Make sure to also include your dataset in your submission, or, if appropriate link to the dataset.
For your milestone, we expect you to have acquired, cleaned, and explored your dataset. You should also explain in more detail what will go into your final analysis. Explain deviations from your initial project plan.
If you are uncertain about the scope, please contact the staff member responsible for your project.
Final Project Submission
For your final project you must complete the analysis in your notebook and present your results in a compelling way.
You must also include a three minute video including audio walking us through your project. Each team will create a three minute screen-cast with narration showing a demo of your project and/or some slides. You can use any screencast tool of your choice. Please make sure that the sound quality of your video is good. Upload the video to an online video-platform such as YouTube or Vimeo and link to it from your notebook.
We will strictly enforce the three minute time limit for the video, so please make sure you are not running longer. Use principles of good storytelling and presentations to get your key points across. Focus the majority of your screencast on your main contributions rather than on technical details. What do you feel is the best part of your project? What insights did you gain? What is the single most important thing you would like your audience to take away? Make sure it is front and center rather than at the end.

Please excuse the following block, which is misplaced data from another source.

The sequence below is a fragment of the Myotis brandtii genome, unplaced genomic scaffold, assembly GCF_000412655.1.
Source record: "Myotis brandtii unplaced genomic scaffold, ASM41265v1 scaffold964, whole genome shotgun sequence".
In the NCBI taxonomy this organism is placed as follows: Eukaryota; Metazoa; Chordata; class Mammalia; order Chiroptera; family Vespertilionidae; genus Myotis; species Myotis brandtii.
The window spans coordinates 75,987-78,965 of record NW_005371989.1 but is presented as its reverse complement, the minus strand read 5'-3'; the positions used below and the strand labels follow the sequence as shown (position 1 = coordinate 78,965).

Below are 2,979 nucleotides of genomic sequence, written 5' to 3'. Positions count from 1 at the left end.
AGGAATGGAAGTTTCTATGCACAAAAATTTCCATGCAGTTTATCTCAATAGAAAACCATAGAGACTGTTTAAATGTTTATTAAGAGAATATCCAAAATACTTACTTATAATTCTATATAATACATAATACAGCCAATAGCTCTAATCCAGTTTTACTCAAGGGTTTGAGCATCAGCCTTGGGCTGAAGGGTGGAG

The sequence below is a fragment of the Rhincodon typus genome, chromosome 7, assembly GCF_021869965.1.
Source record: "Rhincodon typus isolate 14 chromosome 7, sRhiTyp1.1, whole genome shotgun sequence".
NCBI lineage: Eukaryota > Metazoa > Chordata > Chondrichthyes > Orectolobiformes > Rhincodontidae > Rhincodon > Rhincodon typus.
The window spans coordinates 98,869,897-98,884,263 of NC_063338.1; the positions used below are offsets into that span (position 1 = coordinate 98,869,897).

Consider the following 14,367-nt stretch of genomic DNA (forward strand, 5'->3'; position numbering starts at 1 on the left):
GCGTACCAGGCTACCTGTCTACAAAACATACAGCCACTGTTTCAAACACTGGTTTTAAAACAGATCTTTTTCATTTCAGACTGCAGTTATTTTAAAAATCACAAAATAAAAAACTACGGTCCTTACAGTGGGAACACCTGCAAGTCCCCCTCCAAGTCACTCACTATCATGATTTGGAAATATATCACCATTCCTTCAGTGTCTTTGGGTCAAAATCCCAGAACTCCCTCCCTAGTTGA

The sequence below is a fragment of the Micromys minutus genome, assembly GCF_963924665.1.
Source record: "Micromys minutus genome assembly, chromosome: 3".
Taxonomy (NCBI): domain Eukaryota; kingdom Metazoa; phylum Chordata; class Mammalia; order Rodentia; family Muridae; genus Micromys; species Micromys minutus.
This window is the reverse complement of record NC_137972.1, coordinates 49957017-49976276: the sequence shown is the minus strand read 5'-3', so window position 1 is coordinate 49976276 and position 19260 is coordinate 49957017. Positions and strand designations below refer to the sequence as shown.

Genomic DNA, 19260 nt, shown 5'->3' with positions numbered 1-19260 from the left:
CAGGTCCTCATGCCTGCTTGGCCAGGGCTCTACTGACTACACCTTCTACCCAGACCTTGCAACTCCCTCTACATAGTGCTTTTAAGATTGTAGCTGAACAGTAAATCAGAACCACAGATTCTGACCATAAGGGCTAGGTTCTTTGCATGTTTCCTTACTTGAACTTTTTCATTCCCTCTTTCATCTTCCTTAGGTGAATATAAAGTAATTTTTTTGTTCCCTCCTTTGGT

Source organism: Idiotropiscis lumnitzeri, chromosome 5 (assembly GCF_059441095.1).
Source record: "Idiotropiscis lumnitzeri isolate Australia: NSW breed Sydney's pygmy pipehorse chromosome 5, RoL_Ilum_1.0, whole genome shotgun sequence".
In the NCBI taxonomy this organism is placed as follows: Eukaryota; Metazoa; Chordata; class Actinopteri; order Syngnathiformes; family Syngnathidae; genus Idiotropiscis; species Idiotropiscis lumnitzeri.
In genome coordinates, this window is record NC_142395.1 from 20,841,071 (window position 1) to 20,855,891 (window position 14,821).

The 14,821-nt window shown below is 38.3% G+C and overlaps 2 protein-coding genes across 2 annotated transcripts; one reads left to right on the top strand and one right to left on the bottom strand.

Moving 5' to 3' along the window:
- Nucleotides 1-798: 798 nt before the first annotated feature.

It is important to provide positive feedback to people who truly worked hard for the good of the team and to also make suggestions to those you perceived not to be working as effectively on team tasks. We ask you to provide an honest assessment of the contributions of the members of your team, including yourself. The feedback you provide should reflect your judgment of each team member’s:
- Preparation – were they prepared during team meetings?
- Contribution – did they contribute productively to the team discussion and work?
- Respect for others’ ideas – did they encourage others to contribute their ideas?
- Flexibility – were they flexible when disagreements occurred?
Your teammate’s assessment of your contributions and the accuracy of your self-assessment will be considered as part of your overall project score.
Submission will be handled trough Canvas.
Each team will be given a brief slot (~5 minutes) to present their project in one of the two last lectures. Present your analysis questions and your main contributions, but also explain your methods and justify your choices. What do you feel is the best part of your project? What insights did you gain? What is the single most important thing you would like your audience to take away?
- Project Scope - Did you choose the appropriate complexity and level of difficulty of your project?
- Process Book - Did you follow the data science process and is it well documented in your notebook?
- Solution - Is your analysis effective and correct in answering your intended questions?
- Implementation - What is the quality of your code? Is it appropriately polished, robust, and reliable?
- Presentation - Is your notebook well narrated? Do you use the appropriate visualizations to communicate your data? Is your screencast clear, engaging, and effective?
- Are ethical considerations discussed.
- Peer Evaluations - Your individual project score will also be influenced by your peer evaluations.
- Project Presentation - Did you present your project well in class.